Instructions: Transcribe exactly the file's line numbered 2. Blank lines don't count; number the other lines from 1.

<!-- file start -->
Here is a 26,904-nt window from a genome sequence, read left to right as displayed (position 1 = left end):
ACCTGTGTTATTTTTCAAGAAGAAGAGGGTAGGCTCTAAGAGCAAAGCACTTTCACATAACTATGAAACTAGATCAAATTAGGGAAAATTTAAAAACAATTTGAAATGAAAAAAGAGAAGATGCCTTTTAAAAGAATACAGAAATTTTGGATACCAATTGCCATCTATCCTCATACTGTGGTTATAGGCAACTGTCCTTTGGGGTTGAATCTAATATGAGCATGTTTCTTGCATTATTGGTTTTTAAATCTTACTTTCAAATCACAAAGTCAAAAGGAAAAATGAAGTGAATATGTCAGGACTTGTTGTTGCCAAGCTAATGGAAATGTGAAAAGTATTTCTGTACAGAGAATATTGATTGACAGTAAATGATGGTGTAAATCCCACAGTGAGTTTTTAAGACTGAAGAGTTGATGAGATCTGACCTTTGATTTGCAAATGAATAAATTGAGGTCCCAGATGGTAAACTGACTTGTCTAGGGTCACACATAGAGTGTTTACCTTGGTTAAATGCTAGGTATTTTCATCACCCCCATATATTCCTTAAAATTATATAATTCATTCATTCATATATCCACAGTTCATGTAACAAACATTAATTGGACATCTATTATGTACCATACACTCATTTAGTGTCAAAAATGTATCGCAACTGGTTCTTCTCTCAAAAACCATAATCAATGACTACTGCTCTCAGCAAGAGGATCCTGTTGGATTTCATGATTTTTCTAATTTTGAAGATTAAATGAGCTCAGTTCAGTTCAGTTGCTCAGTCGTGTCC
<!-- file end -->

ACCTGTGTTATTTTTCAAGAAGAAGAGGGTAGGCTCTAAGAGCAAAGCACTTTCACATAACTATGAAACTAGATCAAATTAGGGAAAATTTAAAAACAATTTGAAATGAAAAAAGAGAAGATGCCTTTTAAAAGAATACAGAAATTTTGGATACCAATTGCCATCTATCCTCATACTGTGGTTATAGGCAACTGTCCTTTGGGGTTGAATCTAATATGAGCATGTTTCTTGCATTATTGGTTTTTAAATCTTACTTTCAAATCACAAAGTCAAAAGGAAAAATGAAGTGAATATGTCAGGACTTGTTGTTGCCAAGCTAATGGAAATGTGAAAAGTATTTCTGTACAGAGAATATTGATTGACAGTAAATGATGGTGTAAATCCCACAGTGAGTTTTTAAGACTGAAGAGTTGATGAGATCTGACCTTTGATTTGCAAATGAATAAATTGAGGTCCCAGATGGTAAACTGACTTGTCTAGGGTCACACATAGAGTGTTTACCTTGGTTAAATGCTAGGTATTTTCATCACCCCCATATATTCCTTAAAATTATATAATTCATTCATTCATATATCCACAGTTCATGTAACAAACATTAATTGGACATCTATTATGTACCATACACTCATTTAGTGTCAAAAATGTATCGCAACTGGTTCTTCTCTCAAAAACCATAATCAATGACTACTGCTCTCAGCAAGAGGATCCTGTTGGATTTCATGATTTTTCTAATTTTGAAGATTAAATGAGCTCAGTTCAGTTCAGTTGCTCAGTCGTGTCC